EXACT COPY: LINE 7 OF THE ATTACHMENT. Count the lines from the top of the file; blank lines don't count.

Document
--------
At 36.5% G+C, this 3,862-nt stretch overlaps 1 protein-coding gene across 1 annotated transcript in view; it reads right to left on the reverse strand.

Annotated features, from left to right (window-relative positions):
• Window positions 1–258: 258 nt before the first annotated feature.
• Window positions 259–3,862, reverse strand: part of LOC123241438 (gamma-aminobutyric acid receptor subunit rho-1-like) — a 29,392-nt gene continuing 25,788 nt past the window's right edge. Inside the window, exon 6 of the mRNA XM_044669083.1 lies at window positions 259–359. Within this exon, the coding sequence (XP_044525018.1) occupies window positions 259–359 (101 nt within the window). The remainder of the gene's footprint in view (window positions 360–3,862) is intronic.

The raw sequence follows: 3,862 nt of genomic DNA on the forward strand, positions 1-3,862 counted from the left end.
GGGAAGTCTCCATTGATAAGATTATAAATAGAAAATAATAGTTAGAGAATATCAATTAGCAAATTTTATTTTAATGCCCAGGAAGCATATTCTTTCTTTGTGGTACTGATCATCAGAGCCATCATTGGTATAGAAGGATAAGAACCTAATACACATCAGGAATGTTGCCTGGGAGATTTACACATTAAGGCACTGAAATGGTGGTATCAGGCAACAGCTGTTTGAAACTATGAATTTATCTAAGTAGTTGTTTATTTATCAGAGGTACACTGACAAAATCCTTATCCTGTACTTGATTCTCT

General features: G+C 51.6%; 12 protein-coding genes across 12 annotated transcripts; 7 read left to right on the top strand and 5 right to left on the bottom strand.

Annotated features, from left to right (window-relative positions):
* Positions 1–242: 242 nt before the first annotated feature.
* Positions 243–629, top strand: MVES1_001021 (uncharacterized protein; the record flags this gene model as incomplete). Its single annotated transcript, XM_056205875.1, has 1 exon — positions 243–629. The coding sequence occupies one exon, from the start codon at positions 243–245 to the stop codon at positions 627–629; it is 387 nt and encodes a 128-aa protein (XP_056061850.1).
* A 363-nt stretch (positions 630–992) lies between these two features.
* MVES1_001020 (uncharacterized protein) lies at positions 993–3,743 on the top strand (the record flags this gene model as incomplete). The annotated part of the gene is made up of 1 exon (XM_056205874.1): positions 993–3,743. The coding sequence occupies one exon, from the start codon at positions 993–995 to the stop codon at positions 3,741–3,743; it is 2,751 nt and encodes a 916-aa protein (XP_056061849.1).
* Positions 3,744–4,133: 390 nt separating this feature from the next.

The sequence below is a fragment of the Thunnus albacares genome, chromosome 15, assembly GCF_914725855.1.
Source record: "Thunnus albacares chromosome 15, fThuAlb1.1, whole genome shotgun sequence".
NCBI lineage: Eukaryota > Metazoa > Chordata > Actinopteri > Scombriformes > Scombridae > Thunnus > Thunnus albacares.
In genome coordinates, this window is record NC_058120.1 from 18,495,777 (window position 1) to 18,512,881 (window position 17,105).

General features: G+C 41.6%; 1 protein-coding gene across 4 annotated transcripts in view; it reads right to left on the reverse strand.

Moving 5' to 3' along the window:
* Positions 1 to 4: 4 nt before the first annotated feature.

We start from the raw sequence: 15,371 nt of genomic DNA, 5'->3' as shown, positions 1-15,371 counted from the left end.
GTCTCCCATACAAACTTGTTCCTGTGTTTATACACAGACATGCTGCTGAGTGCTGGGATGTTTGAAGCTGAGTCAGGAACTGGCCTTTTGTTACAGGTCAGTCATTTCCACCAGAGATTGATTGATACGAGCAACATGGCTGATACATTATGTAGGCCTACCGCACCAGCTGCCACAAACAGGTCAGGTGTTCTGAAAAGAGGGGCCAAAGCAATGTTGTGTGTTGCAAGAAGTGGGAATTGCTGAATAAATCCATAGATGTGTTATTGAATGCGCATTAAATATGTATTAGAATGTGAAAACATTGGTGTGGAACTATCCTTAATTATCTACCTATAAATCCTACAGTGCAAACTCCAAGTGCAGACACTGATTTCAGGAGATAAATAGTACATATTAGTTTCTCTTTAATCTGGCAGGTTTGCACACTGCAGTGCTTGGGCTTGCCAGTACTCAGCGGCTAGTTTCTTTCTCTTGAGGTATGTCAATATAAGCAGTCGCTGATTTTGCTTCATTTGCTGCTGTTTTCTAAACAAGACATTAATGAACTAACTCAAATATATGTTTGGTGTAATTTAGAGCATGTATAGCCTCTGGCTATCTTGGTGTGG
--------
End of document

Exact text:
General features: G+C 51.6%; 12 protein-coding genes across 12 annotated transcripts; 7 read left to right on the top strand and 5 right to left on the bottom strand.